With origins in Ethiopia, coffee is now grown all around the world. Coffee lays claim to a $40 billion industry in the US. That’s a single food item! More than 50% of the US population drinks at least one 8 ounce coffee each day. Many people have several cups each day, but do they drink too much? Are they becoming dependent upon coffee? Are they immune to its acute effects? Should they care if they are?
As we all know, most coffee drinkers do so to get a little pep in their step in the morning. Caffeine that is in the coffee is very well studied and comes with numerous benefits. Unfortunately (in this case), the body is extremely adaptive. We can become immune to the stimulatory effects elicited by caffeine, to the point where we need more and more coffee to get enough caffeine to wake us.
This effect is known as desensitization. And it happens with a wide range of things: cocaine, methamphetamine, and other illicit drugs; insulin (eventually becoming type II diabetes);and penicillin to name a few. While desensitization is never welcome, it is a sign that you should back away from coffee for a couple of days to a week an allow. It can even be an indicator of an even more serious issue; adrenal fatigue.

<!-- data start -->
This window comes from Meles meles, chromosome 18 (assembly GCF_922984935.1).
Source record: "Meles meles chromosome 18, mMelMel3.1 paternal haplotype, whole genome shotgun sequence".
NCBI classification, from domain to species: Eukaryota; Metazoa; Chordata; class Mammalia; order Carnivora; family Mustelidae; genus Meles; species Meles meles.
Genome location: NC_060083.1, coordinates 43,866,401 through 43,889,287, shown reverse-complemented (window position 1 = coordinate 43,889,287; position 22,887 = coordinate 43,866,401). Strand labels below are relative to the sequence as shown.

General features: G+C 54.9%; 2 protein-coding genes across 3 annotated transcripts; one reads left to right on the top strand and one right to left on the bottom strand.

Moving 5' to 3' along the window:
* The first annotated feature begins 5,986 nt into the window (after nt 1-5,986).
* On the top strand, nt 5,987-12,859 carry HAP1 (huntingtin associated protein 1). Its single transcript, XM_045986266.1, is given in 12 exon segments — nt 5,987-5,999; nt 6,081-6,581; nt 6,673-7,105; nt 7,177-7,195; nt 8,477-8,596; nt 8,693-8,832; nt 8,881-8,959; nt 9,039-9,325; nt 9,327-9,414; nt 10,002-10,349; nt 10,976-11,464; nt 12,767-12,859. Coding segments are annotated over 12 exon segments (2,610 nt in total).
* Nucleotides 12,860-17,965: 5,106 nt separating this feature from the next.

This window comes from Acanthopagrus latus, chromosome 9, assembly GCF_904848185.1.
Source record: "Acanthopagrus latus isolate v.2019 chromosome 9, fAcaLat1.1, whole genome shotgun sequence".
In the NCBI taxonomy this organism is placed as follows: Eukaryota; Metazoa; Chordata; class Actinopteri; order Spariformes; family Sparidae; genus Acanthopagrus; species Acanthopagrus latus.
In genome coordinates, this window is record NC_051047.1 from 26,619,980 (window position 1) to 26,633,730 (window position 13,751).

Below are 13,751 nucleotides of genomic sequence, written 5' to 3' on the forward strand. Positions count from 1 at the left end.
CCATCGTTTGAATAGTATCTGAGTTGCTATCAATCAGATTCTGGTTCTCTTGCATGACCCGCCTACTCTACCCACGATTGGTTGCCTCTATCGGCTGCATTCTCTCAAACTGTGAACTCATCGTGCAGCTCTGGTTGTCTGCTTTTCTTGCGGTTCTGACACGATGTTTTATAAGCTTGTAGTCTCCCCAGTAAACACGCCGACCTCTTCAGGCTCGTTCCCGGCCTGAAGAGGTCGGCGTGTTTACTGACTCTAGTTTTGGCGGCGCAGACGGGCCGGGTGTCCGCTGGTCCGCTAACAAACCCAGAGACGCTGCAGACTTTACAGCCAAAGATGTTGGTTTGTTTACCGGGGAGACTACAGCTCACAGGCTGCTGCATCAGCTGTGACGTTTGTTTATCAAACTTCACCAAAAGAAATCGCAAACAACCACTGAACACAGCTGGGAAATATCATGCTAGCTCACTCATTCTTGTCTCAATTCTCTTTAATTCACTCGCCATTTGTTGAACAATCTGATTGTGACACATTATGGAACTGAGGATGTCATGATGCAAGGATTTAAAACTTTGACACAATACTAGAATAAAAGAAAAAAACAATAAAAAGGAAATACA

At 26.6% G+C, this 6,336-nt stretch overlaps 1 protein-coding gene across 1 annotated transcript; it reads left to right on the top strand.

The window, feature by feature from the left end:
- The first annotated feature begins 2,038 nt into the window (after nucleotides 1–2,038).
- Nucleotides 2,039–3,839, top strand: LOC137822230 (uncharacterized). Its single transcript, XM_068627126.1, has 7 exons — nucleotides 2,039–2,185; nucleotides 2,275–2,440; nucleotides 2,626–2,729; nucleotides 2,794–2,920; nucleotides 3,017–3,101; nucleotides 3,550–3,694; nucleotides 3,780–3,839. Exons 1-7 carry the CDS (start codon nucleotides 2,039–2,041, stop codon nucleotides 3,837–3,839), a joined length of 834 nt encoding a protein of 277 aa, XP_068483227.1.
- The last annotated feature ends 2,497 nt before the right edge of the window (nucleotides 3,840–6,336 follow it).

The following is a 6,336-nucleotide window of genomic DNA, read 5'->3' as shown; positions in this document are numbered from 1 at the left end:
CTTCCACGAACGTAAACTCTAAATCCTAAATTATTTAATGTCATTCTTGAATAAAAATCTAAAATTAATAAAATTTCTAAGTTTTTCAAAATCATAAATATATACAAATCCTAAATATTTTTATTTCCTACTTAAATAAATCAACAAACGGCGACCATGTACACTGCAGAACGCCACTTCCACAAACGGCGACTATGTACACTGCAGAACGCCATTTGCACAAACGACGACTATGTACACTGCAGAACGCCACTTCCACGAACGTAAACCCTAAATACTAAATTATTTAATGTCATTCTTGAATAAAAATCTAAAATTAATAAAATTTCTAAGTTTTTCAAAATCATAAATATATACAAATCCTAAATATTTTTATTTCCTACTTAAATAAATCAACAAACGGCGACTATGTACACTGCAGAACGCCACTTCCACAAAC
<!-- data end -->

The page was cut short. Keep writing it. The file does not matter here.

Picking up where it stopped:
However great the acute stimulatory effects of coffee are the other chronic health benefits are much greater! Few know that coffee can be considered a superfood itself, on par with spinach, kale, and many other antioxidant, vitamins, and mineral rich foods.
Caffeine is much more than just a stimulant; it’s a cognitive enhancer, a metabolic booster, a gastrointestinal motivator (morning poop?), acts as an anti-inflammatory, improves fat burning, and improves athletic performance (1-8)! That’s JUST caffeine. Coffee also has a bunch of other bountiful compounds such as chlorogenic acid (nothing to do with chlorine!), various diterpenes, and several micronutrients(9).
While there are numerous healthful compounds in coffee, it can be hard to isolate which effects are explicitly attributed to each compound in the coffee matrix. This is in large part because most compounds behave or are absorbed/metabolized differently depending on what else is ingested at the same time. A similar effect is seen in fruit; the fructose in fruit is not considered nearly as detrimental compared to pure fructose because of the vitamins, minerals, fiber, and water that come along with the fructose in the fruit. Instead of focusing on the individual components, we’ll look at the whole of coffee and its potential positive and negative effects.